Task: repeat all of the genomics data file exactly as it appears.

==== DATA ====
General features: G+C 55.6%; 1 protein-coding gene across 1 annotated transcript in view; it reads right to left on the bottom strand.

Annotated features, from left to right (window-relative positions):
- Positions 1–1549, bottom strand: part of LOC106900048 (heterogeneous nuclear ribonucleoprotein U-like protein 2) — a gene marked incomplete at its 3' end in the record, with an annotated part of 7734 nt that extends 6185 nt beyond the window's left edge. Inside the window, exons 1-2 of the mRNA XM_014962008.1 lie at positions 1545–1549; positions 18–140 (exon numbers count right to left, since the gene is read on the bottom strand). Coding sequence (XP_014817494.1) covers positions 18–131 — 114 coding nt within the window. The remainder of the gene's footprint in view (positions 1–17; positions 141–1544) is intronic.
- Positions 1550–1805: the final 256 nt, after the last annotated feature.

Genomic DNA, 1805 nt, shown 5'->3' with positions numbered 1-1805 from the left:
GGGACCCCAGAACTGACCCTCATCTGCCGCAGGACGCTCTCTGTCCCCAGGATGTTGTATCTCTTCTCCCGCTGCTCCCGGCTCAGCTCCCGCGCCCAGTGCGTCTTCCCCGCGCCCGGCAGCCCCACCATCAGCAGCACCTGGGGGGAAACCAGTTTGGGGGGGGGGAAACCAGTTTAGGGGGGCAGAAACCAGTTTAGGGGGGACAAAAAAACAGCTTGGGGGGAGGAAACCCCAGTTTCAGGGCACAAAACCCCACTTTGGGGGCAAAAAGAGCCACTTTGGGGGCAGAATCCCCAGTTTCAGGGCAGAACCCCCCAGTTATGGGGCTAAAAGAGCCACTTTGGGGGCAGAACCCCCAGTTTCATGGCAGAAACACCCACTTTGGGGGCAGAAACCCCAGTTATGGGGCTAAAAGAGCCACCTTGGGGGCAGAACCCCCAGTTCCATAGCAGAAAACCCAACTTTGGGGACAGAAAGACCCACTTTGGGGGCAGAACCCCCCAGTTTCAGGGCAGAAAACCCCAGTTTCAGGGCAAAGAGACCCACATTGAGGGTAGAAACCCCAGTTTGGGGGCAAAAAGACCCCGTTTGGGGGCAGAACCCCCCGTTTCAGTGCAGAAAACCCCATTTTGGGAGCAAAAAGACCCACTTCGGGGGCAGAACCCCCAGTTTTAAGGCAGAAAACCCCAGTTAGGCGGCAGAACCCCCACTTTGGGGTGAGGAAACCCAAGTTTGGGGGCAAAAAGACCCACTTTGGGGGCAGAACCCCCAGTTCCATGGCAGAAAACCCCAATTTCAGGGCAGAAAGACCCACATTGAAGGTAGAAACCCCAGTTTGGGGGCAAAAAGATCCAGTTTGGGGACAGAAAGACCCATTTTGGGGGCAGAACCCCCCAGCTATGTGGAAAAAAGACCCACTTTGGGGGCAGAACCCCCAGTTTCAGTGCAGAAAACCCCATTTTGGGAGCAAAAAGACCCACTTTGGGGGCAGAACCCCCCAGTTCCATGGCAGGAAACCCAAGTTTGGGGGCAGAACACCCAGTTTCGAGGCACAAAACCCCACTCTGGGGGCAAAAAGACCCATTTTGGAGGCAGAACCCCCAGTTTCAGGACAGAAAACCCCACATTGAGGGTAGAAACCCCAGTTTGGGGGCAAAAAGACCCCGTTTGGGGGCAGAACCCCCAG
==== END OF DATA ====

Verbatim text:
General features: G+C 55.6%; 1 protein-coding gene across 1 annotated transcript in view; it reads right to left on the bottom strand.

Annotated features, from left to right (window-relative positions):
- Positions 1–1549, bottom strand: part of LOC106900048 (heterogeneous nuclear ribonucleoprotein U-like protein 2) — a gene marked incomplete at its 3' end in the record, with an annotated part of 7734 nt that extends 6185 nt beyond the window's left edge. Inside the window, exons 1-2 of the mRNA XM_014962008.1 lie at positions 1545–1549; positions 18–140 (exon numbers count right to left, since the gene is read on the bottom strand). Coding sequence (XP_014817494.1) covers positions 18–131 — 114 coding nt within the window. The remainder of the gene's footprint in view (positions 1–17; positions 141–1544) is intronic.
- Positions 1550–1805: the final 256 nt, after the last annotated feature.

Genomic DNA, 1805 nt, shown 5'->3' with positions numbered 1-1805 from the left:
GGGACCCCAGAACTGACCCTCATCTGCCGCAGGACGCTCTCTGTCCCCAGGATGTTGTATCTCTTCTCCCGCTGCTCCCGGCTCAGCTCCCGCGCCCAGTGCGTCTTCCCCGCGCCCGGCAGCCCCACCATCAGCAGCACCTGGGGGGAAACCAGTTTGGGGGGGGGGAAACCAGTTTAGGGGGGCAGAAACCAGTTTAGGGGGGACAAAAAAACAGCTTGGGGGGAGGAAACCCCAGTTTCAGGGCACAAAACCCCACTTTGGGGGCAAAAAGAGCCACTTTGGGGGCAGAATCCCCAGTTTCAGGGCAGAACCCCCCAGTTATGGGGCTAAAAGAGCCACTTTGGGGGCAGAACCCCCAGTTTCATGGCAGAAACACCCACTTTGGGGGCAGAAACCCCAGTTATGGGGCTAAAAGAGCCACCTTGGGGGCAGAACCCCCAGTTCCATAGCAGAAAACCCAACTTTGGGGACAGAAAGACCCACTTTGGGGGCAGAACCCCCCAGTTTCAGGGCAGAAAACCCCAGTTTCAGGGCAAAGAGACCCACATTGAGGGTAGAAACCCCAGTTTGGGGGCAAAAAGACCCCGTTTGGGGGCAGAACCCCCCGTTTCAGTGCAGAAAACCCCATTTTGGGAGCAAAAAGACCCACTTCGGGGGCAGAACCCCCAGTTTTAAGGCAGAAAACCCCAGTTAGGCGGCAGAACCCCCACTTTGGGGTGAGGAAACCCAAGTTTGGGGGCAAAAAGACCCACTTTGGGGGCAGAACCCCCAGTTCCATGGCAGAAAACCCCAATTTCAGGGCAGAAAGACCCACATTGAAGGTAGAAACCCCAGTTTGGGGGCAAAAAGATCCAGTTTGGGGACAGAAAGACCCATTTTGGGGGCAGAACCCCCCAGCTATGTGGAAAAAAGACCCACTTTGGGGGCAGAACCCCCAGTTTCAGTGCAGAAAACCCCATTTTGGGAGCAAAAAGACCCACTTTGGGGGCAGAACCCCCCAGTTCCATGGCAGGAAACCCAAGTTTGGGGGCAGAACACCCAGTTTCGAGGCACAAAACCCCACTCTGGGGGCAAAAAGACCCATTTTGGAGGCAGAACCCCCAGTTTCAGGACAGAAAACCCCACATTGAGGGTAGAAACCCCAGTTTGGGGGCAAAAAGACCCCGTTTGGGGGCAGAACCCCCAG